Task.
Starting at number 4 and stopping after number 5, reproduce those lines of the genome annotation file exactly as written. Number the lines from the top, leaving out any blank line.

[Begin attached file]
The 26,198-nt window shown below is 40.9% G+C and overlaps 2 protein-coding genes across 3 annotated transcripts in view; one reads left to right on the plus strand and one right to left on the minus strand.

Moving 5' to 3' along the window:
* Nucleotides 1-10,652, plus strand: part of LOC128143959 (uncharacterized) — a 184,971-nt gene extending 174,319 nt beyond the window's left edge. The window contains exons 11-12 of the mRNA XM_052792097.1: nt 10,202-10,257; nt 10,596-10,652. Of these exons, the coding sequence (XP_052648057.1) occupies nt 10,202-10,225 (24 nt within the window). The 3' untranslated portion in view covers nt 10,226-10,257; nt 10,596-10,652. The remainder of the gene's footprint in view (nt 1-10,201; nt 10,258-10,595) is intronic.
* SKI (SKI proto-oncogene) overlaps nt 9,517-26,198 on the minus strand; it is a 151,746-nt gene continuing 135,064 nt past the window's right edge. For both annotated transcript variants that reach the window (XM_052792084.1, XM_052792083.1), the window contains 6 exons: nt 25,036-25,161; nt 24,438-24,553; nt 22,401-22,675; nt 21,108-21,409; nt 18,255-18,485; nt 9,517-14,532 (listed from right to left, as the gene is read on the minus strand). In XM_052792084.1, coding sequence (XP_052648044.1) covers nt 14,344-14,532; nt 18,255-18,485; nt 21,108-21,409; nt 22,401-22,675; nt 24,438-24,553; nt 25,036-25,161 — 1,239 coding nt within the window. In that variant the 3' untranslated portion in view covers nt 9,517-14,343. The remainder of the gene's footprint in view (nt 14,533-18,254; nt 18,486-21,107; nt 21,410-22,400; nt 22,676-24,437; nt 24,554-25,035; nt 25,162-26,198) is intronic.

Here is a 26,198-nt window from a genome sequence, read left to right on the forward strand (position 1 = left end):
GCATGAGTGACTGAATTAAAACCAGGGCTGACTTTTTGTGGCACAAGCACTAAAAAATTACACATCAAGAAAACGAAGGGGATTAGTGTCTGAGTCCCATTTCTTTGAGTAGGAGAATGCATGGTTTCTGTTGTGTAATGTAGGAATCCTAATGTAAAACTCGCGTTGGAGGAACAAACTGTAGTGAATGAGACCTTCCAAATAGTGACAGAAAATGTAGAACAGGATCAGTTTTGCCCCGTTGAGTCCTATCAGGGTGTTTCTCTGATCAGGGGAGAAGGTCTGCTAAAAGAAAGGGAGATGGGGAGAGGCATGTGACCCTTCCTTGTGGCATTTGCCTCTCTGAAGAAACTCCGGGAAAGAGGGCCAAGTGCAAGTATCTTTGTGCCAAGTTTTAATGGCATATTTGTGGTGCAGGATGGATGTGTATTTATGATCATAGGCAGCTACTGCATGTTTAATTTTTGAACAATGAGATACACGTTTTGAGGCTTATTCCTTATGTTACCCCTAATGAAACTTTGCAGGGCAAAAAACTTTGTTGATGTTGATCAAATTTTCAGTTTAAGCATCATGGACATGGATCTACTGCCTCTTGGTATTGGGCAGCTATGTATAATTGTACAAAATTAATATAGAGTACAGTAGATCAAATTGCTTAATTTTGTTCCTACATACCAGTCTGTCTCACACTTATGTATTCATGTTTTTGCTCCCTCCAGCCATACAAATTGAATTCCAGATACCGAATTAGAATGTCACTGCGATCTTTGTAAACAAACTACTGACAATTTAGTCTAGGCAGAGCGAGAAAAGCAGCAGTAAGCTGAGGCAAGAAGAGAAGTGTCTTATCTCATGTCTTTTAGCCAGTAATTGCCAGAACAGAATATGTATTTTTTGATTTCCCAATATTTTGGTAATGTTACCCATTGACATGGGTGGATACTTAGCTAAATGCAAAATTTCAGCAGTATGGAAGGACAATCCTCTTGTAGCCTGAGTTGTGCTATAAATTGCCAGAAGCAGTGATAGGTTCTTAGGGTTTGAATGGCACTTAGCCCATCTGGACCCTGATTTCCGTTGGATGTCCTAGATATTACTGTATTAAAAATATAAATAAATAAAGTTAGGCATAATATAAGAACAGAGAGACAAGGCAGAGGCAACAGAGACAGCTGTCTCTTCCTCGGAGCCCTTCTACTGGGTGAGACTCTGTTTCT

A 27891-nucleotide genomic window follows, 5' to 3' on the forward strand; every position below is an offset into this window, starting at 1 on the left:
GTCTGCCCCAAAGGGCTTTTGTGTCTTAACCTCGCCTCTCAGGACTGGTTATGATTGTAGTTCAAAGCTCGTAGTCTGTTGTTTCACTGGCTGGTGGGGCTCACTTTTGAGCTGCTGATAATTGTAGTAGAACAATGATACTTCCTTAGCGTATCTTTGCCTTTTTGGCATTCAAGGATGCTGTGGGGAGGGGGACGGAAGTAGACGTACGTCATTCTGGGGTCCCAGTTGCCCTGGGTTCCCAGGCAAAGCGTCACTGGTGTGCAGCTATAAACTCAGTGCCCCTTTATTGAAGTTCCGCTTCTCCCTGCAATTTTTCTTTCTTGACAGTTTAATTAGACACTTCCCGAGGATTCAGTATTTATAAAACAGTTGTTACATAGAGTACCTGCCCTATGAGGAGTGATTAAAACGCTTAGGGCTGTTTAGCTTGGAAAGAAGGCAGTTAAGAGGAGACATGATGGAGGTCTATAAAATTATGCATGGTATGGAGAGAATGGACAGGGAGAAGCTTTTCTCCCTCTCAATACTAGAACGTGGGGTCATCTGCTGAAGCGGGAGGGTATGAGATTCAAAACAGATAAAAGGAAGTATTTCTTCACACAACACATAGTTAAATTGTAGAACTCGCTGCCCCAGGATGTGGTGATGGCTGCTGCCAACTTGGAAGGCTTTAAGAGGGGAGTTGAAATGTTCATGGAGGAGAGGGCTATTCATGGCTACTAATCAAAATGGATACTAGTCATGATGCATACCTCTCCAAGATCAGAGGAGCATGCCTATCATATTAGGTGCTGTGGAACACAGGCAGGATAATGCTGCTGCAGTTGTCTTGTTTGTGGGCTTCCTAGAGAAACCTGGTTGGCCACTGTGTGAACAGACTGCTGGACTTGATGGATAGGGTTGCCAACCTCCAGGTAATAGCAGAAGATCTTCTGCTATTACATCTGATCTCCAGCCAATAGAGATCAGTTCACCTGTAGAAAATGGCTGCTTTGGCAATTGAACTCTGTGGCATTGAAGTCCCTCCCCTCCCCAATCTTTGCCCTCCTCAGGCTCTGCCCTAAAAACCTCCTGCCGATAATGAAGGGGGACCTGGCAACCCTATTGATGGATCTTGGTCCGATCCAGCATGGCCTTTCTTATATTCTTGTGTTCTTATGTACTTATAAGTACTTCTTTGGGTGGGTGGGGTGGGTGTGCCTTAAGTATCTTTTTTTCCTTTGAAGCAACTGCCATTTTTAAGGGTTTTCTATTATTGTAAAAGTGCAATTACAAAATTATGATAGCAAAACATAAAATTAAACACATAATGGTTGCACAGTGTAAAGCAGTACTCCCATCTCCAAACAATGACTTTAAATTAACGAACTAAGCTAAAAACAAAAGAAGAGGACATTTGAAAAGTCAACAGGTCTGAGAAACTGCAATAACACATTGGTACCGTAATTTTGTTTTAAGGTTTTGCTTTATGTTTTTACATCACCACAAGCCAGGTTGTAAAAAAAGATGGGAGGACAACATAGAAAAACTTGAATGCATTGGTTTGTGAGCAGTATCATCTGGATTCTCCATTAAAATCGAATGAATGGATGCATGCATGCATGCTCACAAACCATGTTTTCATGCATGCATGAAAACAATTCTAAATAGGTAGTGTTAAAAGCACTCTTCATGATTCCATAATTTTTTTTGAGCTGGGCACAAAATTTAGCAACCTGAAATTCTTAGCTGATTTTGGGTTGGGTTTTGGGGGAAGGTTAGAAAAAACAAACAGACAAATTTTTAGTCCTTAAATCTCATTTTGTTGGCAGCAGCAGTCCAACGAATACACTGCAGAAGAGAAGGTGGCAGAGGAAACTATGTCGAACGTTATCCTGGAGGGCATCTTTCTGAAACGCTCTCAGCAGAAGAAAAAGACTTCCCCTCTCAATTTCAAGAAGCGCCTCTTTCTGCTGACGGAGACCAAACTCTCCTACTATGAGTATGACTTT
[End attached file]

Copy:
* SKI (SKI proto-oncogene) overlaps nt 9,517-26,198 on the minus strand; it is a 151,746-nt gene continuing 135,064 nt past the window's right edge. For both annotated transcript variants that reach the window (XM_052792084.1, XM_052792083.1), the window contains 6 exons: nt 25,036-25,161; nt 24,438-24,553; nt 22,401-22,675; nt 21,108-21,409; nt 18,255-18,485; nt 9,517-14,532 (listed from right to left, as the gene is read on the minus strand). In XM_052792084.1, coding sequence (XP_052648044.1) covers nt 14,344-14,532; nt 18,255-18,485; nt 21,108-21,409; nt 22,401-22,675; nt 24,438-24,553; nt 25,036-25,161 — 1,239 coding nt within the window. In that variant the 3' untranslated portion in view covers nt 9,517-14,343. The remainder of the gene's footprint in view (nt 14,533-18,254; nt 18,486-21,107; nt 21,410-22,400; nt 22,676-24,437; nt 24,554-25,035; nt 25,162-26,198) is intronic.

Here is a 26,198-nt window from a genome sequence, read left to right on the forward strand (position 1 = left end):